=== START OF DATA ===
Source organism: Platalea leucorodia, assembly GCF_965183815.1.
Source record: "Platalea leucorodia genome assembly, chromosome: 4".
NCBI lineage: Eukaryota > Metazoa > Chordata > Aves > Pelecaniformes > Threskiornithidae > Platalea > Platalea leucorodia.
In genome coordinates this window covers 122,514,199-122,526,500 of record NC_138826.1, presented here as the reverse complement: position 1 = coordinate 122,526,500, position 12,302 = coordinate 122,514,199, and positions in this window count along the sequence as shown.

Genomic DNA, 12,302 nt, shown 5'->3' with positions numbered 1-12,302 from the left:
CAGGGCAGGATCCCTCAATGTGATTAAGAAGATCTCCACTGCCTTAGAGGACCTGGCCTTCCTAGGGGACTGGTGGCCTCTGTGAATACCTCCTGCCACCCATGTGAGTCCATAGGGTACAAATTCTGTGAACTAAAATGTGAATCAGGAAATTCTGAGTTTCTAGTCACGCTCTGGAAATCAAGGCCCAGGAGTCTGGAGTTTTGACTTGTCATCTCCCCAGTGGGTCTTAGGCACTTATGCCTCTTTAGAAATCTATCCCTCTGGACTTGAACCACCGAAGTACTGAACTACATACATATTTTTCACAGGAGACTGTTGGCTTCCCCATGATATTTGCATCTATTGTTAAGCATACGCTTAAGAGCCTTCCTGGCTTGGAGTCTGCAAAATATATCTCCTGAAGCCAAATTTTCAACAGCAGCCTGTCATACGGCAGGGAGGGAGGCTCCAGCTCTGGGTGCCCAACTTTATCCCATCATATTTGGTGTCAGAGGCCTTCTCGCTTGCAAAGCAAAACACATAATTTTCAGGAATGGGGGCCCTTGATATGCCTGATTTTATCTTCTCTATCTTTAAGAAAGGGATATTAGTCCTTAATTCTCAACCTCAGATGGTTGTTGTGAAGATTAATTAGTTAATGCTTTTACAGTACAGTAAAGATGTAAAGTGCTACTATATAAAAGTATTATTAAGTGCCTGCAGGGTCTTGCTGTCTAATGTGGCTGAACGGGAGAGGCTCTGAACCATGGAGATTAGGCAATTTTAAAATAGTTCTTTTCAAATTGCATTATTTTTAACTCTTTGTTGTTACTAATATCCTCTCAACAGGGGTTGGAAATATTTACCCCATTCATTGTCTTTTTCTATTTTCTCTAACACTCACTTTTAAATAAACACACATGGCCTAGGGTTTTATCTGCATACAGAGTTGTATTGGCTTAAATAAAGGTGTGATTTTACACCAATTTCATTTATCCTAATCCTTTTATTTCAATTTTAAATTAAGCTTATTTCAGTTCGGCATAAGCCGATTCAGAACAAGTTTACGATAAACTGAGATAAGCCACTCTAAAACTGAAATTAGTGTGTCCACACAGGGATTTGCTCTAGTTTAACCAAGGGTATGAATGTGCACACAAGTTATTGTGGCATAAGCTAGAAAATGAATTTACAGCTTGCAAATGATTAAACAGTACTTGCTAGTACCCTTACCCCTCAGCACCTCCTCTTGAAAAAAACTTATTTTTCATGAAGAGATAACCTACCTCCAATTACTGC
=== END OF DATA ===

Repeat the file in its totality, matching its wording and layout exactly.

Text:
Source organism: Platalea leucorodia, assembly GCF_965183815.1.
Source record: "Platalea leucorodia genome assembly, chromosome: 4".
NCBI lineage: Eukaryota > Metazoa > Chordata > Aves > Pelecaniformes > Threskiornithidae > Platalea > Platalea leucorodia.
In genome coordinates this window covers 122,514,199-122,526,500 of record NC_138826.1, presented here as the reverse complement: position 1 = coordinate 122,526,500, position 12,302 = coordinate 122,514,199, and positions in this window count along the sequence as shown.

Genomic DNA, 12,302 nt, shown 5'->3' with positions numbered 1-12,302 from the left:
CAGGGCAGGATCCCTCAATGTGATTAAGAAGATCTCCACTGCCTTAGAGGACCTGGCCTTCCTAGGGGACTGGTGGCCTCTGTGAATACCTCCTGCCACCCATGTGAGTCCATAGGGTACAAATTCTGTGAACTAAAATGTGAATCAGGAAATTCTGAGTTTCTAGTCACGCTCTGGAAATCAAGGCCCAGGAGTCTGGAGTTTTGACTTGTCATCTCCCCAGTGGGTCTTAGGCACTTATGCCTCTTTAGAAATCTATCCCTCTGGACTTGAACCACCGAAGTACTGAACTACATACATATTTTTCACAGGAGACTGTTGGCTTCCCCATGATATTTGCATCTATTGTTAAGCATACGCTTAAGAGCCTTCCTGGCTTGGAGTCTGCAAAATATATCTCCTGAAGCCAAATTTTCAACAGCAGCCTGTCATACGGCAGGGAGGGAGGCTCCAGCTCTGGGTGCCCAACTTTATCCCATCATATTTGGTGTCAGAGGCCTTCTCGCTTGCAAAGCAAAACACATAATTTTCAGGAATGGGGGCCCTTGATATGCCTGATTTTATCTTCTCTATCTTTAAGAAAGGGATATTAGTCCTTAATTCTCAACCTCAGATGGTTGTTGTGAAGATTAATTAGTTAATGCTTTTACAGTACAGTAAAGATGTAAAGTGCTACTATATAAAAGTATTATTAAGTGCCTGCAGGGTCTTGCTGTCTAATGTGGCTGAACGGGAGAGGCTCTGAACCATGGAGATTAGGCAATTTTAAAATAGTTCTTTTCAAATTGCATTATTTTTAACTCTTTGTTGTTACTAATATCCTCTCAACAGGGGTTGGAAATATTTACCCCATTCATTGTCTTTTTCTATTTTCTCTAACACTCACTTTTAAATAAACACACATGGCCTAGGGTTTTATCTGCATACAGAGTTGTATTGGCTTAAATAAAGGTGTGATTTTACACCAATTTCATTTATCCTAATCCTTTTATTTCAATTTTAAATTAAGCTTATTTCAGTTCGGCATAAGCCGATTCAGAACAAGTTTACGATAAACTGAGATAAGCCACTCTAAAACTGAAATTAGTGTGTCCACACAGGGATTTGCTCTAGTTTAACCAAGGGTATGAATGTGCACACAAGTTATTGTGGCATAAGCTAGAAAATGAATTTACAGCTTGCAAATGATTAAACAGTACTTGCTAGTACCCTTACCCCTCAGCACCTCCTCTTGAAAAAAACTTATTTTTCATGAAGAGATAACCTACCTCCAATTACTGC